Sparks fly as a neutral pronoun included in the French dictionary

Sparks fly as a neutral pronoun included in the French dictionary

Paris – It’s a neutral pronoun that proves anything but: a non-binary pronoun added to a respected French dictionary has sparked a fierce linguistic conflict in the country.

Le Petit Robert introduced “iel” — a merger of “il” (he) and “elle” (she) — in its online version last month. While the term is gaining in popularity among young people, it is still far from being widely used, or even understood, by many French speakers.

Although the change initially went unnoticed, a tumultuous debate erupted this week in a country that prides itself on its human rights tradition but also fiercely protects its cultural heritage from foreign interference. In one camp are the traditionalists, including some political leaders, who criticize the move as a sign that France is leaning toward an American-style “wake up” ideology. In the other there is a new generation of citizens who adopt non-dualism as the norm.


“It is very important that dictionaries include the pronoun ‘iel’ in their references because it reflects how use of the term is now accepted,” said Dora Simone Claude, a 32-year-old doctoral student who identifies with “iel.” “

They added, “It is also a way of confronting the French Academy, which remains in its conservative corner and continues to ignore and disdain users of the French language.”

Education Minister Jean-Michel Blanquer is not in the same camp. He took to Twitter on Wednesday to say that “inclusive writing is not the future of the French language.” The 56-year-old former law professor warned that schoolchildren should not use “iel” as a valid term despite its inclusion in Le Robert, seen as a linguistic reference on French since 1967.

François Jolivet, a deputy for President Emmanuel Macron’s centrist party, also expressed his dislike. He suggested that the non-binary pronouns are a troubling sign that France is adopting a “wake-up” ideology.


Jollivet wrote a letter to the bastion of the French language, the 400-year-old Académie Française, claiming that “Le Robert’s unilateral campaign is a clear ideological interference that undermines our common language and its influence.”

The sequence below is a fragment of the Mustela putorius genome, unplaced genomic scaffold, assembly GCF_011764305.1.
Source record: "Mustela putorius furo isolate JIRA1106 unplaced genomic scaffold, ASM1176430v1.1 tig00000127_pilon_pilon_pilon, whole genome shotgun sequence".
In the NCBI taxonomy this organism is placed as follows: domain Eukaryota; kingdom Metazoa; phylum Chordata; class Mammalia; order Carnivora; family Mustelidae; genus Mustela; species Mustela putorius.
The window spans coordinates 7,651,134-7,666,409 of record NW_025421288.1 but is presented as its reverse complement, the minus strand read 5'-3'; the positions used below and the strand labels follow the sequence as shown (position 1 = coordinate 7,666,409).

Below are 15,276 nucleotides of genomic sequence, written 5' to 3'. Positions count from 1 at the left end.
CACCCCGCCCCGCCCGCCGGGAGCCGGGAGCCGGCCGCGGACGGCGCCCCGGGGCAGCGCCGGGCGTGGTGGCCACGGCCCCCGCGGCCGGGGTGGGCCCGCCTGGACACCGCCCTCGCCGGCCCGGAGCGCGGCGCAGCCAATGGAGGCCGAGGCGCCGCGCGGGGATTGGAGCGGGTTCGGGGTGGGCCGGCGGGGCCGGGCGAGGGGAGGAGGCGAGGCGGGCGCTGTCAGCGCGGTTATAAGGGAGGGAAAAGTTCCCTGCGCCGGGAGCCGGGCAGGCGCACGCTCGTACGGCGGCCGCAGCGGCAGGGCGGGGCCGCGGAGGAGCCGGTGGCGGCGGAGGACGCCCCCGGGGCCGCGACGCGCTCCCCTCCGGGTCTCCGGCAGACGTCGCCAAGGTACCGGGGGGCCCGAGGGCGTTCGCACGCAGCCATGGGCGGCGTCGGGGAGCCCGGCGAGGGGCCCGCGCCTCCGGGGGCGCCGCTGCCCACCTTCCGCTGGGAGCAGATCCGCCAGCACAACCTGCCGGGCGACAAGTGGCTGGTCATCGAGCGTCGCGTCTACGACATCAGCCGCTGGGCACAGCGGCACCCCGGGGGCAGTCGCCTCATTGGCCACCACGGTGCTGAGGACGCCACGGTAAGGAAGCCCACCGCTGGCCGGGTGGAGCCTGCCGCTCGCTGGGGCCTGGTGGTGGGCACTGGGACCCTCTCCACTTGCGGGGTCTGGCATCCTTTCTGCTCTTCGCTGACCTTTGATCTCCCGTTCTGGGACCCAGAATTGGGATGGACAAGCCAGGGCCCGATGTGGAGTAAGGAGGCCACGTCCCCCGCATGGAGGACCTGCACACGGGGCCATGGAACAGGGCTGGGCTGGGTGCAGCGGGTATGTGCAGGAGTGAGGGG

The director general of Le Robert Editions, Charles Pimpent, jumped to the dictionary’s defense Wednesday in a statement. Far from dictating which terms to use, he said, Le Petit Robert had been clarifying the meaning of the word, and now it’s growing in currency nationwide.

Since ‘the meaning of the word iel cannot be understood by reading it alone,’ said Pimpenet, ‘it seems useful to us to assign its meaning to those who meet it, whether they wish to use it or … reject it.’

“Robert’s job is to monitor and report on the development of a changing and diverse French language,” he said.

In 2017, the French Academy warned that moves to make French more gender-neutral would create “a disjointed language, with divergent expressions, that could create almost illegal confusion”.


Gendered languages ​​such as French are seen as a particular hurdle for proponents of non-binary terms as all nouns are classified as either masculine or feminine, unlike in English.

Not all European countries are moving at the same speed as France. In Greece, where all nouns have not two, but three possible types, there is no informal informal pronoun, but groups that support it suggest the use of ‘that’.

In Spain, after former Deputy Prime Minister and feminist Carmen Calvo asked the Royal Spanish Academy for advice on the use of inclusive language in the constitution, its response the following year was crystal clear: “Inclusive language” means “the use of masculine language to refer to men and women.”

___ Associated Press writers Arno Pedram in Paris, Derek Gatopoulos in Athens, Greece, and Alberto Ars in Valbuena, Spain contributed

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